My theology is centered around the notion of relationship. I see it in every aspect of humanity and creation. I believe that we are created chiefly for relationship with the creator – through which the other chief ends (glorifying Him, worshiping Him, enjoying Him) are achieved. We are built for it, we are meant for it, and we are incomplete without it.

This relational theology permeates my thinking on nearly everything. That’s one of the reasons that I wanted to be a part of this ministry to men that David Knapp envisions. I sincerely believe, due to our relational nature, that every man is called to mentor other men. Unfortunately men are not choosing to mentor.

Read More…

dusk falls upon a weathered day
as a persistent throb hammers weary eyes
resignation sighs where words cannot live

what more can this day bring
what more can this mind endure
what more can this man bear

peace, the treasure of this night’s prayers,
is blurred, as an unfamiliar memory
and sleep is this beggar’s final hope

father hear my silent plea,
as eyes retreat from this furious day,
for a gentler tomorrow – a new day


This poem is part of The Warrior Poet Circle hosted by fellow warrior poet and friend Jason at Endless Impact.

I was 23 years old. Christ rescued me about 7 years earlier. I was a Christian, and I was a smoker. Some who read this might think, “big deal” – but in my tribe, smoking was a no-no. It was a matter of keeping one’s mind and body pure and holy. But as someone who grew up in tobacco country, and went to church mostly on Christmas and Easter with smoking Christians, I just did not get it. Out of respect though, I did not smoke at the church or in front of church people unless they knew me pretty well, and only at my house. My bride, Angel was the youth leader, so I was very careful around the teens too.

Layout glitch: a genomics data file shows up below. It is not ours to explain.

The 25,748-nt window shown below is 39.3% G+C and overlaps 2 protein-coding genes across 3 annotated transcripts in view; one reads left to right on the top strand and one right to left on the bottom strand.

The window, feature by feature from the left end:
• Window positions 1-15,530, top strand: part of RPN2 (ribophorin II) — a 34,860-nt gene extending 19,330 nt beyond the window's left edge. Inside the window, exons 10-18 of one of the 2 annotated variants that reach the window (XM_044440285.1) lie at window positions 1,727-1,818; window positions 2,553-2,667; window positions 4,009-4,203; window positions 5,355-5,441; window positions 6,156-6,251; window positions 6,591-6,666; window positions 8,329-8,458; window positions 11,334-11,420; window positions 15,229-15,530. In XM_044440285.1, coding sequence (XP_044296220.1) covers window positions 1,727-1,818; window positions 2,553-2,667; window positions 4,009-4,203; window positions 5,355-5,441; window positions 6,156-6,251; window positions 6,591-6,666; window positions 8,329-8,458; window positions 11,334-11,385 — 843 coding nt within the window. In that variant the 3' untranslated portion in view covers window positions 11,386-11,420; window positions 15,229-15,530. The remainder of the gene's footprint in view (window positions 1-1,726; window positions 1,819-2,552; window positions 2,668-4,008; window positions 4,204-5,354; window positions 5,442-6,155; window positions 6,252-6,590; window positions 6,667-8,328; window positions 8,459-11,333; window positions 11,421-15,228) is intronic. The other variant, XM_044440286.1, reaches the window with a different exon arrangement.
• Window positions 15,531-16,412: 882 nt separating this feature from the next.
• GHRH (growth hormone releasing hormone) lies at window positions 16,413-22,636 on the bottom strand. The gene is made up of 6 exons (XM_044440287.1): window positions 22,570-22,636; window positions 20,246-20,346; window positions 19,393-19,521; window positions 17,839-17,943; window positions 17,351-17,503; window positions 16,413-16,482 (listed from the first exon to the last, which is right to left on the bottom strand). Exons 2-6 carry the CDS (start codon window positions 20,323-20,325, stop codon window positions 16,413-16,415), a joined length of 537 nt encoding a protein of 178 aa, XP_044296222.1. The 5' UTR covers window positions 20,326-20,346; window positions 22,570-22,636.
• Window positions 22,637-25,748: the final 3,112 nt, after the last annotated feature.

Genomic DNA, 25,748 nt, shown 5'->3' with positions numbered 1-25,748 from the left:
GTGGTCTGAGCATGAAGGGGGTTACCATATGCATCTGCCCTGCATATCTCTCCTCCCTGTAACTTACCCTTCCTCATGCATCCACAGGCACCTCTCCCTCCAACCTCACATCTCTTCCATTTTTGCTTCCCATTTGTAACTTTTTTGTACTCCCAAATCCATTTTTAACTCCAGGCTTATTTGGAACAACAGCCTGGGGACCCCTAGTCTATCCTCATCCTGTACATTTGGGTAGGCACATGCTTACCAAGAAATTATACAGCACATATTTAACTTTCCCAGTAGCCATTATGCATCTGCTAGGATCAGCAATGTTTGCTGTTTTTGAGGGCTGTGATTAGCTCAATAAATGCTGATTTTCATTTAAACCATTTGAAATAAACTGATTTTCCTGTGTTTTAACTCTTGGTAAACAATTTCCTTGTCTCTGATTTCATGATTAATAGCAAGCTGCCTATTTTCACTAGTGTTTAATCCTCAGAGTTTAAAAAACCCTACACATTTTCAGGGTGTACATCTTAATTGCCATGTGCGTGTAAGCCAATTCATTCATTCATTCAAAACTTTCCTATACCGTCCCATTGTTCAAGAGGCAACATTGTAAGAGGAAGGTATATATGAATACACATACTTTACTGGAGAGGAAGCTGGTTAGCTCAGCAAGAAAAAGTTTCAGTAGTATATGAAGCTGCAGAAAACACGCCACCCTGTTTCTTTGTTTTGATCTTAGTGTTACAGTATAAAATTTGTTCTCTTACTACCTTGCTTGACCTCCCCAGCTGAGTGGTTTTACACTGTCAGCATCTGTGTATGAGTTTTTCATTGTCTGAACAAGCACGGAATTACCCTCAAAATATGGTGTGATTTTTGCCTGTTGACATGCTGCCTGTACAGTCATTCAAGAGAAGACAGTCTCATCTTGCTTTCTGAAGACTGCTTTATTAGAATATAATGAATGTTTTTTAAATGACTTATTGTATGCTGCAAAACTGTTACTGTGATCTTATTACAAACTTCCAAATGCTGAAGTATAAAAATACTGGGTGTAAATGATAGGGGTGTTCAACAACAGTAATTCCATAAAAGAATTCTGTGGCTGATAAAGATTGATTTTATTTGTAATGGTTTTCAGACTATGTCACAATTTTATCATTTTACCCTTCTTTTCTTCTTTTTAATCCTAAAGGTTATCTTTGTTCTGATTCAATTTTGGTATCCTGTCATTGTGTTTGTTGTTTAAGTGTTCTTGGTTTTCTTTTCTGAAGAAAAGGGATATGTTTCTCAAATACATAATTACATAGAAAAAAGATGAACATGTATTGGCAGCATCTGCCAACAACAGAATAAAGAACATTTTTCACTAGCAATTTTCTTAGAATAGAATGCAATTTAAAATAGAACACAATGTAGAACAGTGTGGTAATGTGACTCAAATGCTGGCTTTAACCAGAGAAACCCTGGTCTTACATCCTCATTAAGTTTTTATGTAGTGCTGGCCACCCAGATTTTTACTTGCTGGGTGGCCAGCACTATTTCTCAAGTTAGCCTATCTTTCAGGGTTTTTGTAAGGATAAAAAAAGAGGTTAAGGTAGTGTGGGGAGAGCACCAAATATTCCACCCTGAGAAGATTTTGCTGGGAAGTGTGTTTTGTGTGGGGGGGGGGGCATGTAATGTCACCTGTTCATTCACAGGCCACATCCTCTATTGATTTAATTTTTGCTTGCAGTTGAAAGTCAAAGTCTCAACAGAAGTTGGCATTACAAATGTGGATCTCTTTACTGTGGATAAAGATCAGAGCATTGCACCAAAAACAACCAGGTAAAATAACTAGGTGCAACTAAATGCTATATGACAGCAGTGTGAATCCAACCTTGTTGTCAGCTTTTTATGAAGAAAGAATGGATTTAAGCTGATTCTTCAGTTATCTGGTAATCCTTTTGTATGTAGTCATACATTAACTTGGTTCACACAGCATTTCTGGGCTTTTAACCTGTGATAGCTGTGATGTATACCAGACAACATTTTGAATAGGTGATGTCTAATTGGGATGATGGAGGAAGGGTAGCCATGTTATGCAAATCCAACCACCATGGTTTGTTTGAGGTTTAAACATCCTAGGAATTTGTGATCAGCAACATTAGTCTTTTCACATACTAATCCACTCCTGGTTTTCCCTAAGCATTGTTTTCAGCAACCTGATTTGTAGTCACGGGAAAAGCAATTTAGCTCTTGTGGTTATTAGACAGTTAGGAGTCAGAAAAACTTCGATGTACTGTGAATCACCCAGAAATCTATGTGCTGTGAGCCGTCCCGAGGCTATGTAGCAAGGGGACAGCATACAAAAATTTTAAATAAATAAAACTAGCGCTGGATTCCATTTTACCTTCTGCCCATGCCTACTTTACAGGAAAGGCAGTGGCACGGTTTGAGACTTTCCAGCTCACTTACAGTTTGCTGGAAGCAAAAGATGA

But God starting moving in my heart, causing me to love these teenagers more and more. I began to realize that my life is a testimony to the power of God’s ability to rescue anyone – no matter how bad a person one might be. I realized that a couple of the younger teens were sneaking around and lighting up during youth events. God began to teach me how smoking was a burden and yoke on my life, robbing me of time, attention, and treasure. He began to show me how dependent I was on that next smoke – how it mastered my life. God brought compassion on my heart for these teens, causing me to want better for them.

I hate to admit it, but in my rough life, I had picked up smoking by age 10. Smoking was a habit for me by age 12. By age 23, I was putting away about a pack and a half a day (sometimes more). I had tried to quit for my kids’ sakes many times. I knew God was finally convicting my heart about it, but I knew how deep I was in it, and how impossible it was for me to quit.

Philippians 4:13 – I can do all this through him who gives me strength.

The whole thing haunted me for weeks, until one day at work, at the start of my smoke break, I said, “Fine, God – I’ll do this, but you know I have no strength for it – you’ll have to do it – you’ll have to wipe the urge from me – you’ll have to cure my addiction – and I’ll let you.”

With those words, I snapped the entire pack of cigarettes in half, threw them away, and never smoked again. That was 16 years and 10 months ago.

Making resolutions this year? Resolve to bank on God’s power to keep them, not your own.